I’ve been wanting to write about this for some time now. I’ve seen a lot of contention on the internet about AFAB Queens. I must admit, I started my journey with AFAB Queens on the other side of the tracks. I identify as bi-gender. I’ve always viewed drag as an outlet and a platform for gender artistry. When I first encountered my very first AFAB Queen I thought she was trans. I was uneducated. I talked to her about her process and asked her about her preferred pronouns in and out of drag (because they can be different). She explained to me that she was cis-gender and I got really confused. She barely wore any makeup, used her natural hair, and was wearing a costume that you could find in the kinky section of a costume shop. Basically, she was dressed like a gogo dancer and this was my first exposure to an AFAB Queen, and I didn’t get it.
I’m a decent dancer in my boy form. So, does that mean I could be a drag king? It would be a hella lot easier. My facial hair would be natural. It’d be a little less fun because I wouldn’t be transforming. It would be a crap ton faster to just wear my normal clothes and perform. My first thought was that if anyone can do drag, then it makes it less special. I like transforming. I landed on the side of fence of thinking that AFAB Queens really shouldn’t be performing alongside of drag queens. This really was my starting position.
As I started to gain more notoriety in my own drag, I was exposed to many different forms of drag and what drag meant. I interacted with bearded queens, to queens who shaved their face but not their body hair, to queens who didn’t tuck but wore leotards. I was exposed to queens who sang and queens who were using drag as a stepping-stone to transition. I met my fair share of trash queens that had ratted wigs and ripped fishnets. I met Drag Race queens and waited in line for hours to go to a meet-and-greet. I got to talk concepts with title holders, show producers and DJs. I worked with costume designers and many more.
Basically, I was exposed to a LOT more people and ideas.
So, I revisited the idea that ALL forms of drag are valid (regardless if they were good or not). Could a woman be a drag queen? Absolutely. Why? Because RuPaul was correct. Could a cis-male or trans male do drag? Absolutely. Not because I say so but because drag is a profession, it doesn't matter what your gender is underneath. We’re born naked and the rest is drag. It’s our performance to the world.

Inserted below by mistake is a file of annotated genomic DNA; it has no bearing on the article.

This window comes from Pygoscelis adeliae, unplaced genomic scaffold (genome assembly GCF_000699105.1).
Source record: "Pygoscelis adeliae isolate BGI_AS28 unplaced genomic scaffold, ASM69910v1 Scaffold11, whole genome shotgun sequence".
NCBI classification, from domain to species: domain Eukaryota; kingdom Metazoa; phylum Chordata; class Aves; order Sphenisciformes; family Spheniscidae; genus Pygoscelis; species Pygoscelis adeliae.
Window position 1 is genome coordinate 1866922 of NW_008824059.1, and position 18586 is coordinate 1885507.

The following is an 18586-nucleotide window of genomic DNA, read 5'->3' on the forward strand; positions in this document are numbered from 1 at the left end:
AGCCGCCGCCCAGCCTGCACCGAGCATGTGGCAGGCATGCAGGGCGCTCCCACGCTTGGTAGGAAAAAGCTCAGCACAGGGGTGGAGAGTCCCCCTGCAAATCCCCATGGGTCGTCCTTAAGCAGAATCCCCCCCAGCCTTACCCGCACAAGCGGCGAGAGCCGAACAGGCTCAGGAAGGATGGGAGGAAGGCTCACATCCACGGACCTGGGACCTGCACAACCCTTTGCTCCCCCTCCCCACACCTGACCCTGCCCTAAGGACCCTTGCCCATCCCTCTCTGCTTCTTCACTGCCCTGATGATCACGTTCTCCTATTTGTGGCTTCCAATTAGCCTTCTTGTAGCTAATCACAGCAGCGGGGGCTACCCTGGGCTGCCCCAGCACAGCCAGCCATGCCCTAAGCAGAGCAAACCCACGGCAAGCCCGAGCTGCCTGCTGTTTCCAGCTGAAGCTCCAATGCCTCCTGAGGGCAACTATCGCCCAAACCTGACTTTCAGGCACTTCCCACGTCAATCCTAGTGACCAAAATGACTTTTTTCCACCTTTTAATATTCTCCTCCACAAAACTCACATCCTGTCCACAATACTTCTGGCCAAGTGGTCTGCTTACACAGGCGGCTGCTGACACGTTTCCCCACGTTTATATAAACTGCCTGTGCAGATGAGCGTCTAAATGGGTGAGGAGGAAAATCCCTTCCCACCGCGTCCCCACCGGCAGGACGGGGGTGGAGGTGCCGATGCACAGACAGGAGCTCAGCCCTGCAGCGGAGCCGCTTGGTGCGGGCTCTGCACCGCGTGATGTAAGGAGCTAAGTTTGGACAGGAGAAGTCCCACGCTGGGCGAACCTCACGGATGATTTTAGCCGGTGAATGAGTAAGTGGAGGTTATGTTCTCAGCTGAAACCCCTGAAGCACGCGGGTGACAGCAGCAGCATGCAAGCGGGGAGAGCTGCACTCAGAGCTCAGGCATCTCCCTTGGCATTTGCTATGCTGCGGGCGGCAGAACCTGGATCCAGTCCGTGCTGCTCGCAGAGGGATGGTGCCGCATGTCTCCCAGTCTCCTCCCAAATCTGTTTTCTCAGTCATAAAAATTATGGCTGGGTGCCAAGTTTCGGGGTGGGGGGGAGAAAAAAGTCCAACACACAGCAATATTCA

NOTE: I would have been a terrible drag king. After really understanding what being a drag king actually is, I wouldn't have been able to live up to some of the amazing kings I've met over the years.
Competitions. . .
Can cis-men enter a female beauty pageant. . .no. So why should cis-women be able to enter drag queen pageants? Honestly, I don’t have a clear answer. I know people think that beauty pageants are a different monster, but they’re not, especially if you’ve ever helped someone compete. There are strict rules in ANY competition and ANY leg up would seem unfair. I used to believe that someone with real breasts, or someone who had breasts would make me feel inferior. That was my own insecurity talking. With that, the only REAL advantage an AFAB queen has over a drag queen in a pageant is they have had the ability to be socially accepted wearing makeup since birth. That’s pretty much it. The rest is subjective. Not all cis-women have larger breasts, some still must wear inserts. Some must pad. Sure, women tend to have bigger hips, but that doesn’t mean they don’t have to work hard to create the illusion of a drag queen. Yes, I said that correct, drag queens are different than women. If we understand that women and drag queens are different, it makes competitions easier to understand as well.
Drag Race. . .
Two points to take note of:
- Gay boys get beat up for being sissies. They also get beat up for wanting to be drag queens.
- Violence against women (especially trans-women) is real. Cis-women are inherently treated lesser by the majority of society and in most circumstances (even drag) they are othered.
All forms of drag are valid. My first exposure to an AFAB queen taught me that all forms of drag are valid, but they might not be that well executed. Even during writing this post I’ve learned so much about AFAB Queens and their contributions to drag. I honestly believe that most of us are afraid of AFAB Queens because they’re more socially accepted by society. Women are allowed to play with colors, hair and makeup. Men don’t get that luxury without a lot of discrimination. It’s okay to open the door for women to play in spaces that are open to everyone and you DON’T have to feel threatened. Be comfortable in your own drag. As I said before, the competition conversation is a little different, any body modification should be considered in the realm of fair-is-fair. Know that as entertainers, there is room to share the stage, there is room for each of us to boost each other up. The most successful person in the world shares it. Share yours. . . and be inclusive while doing it.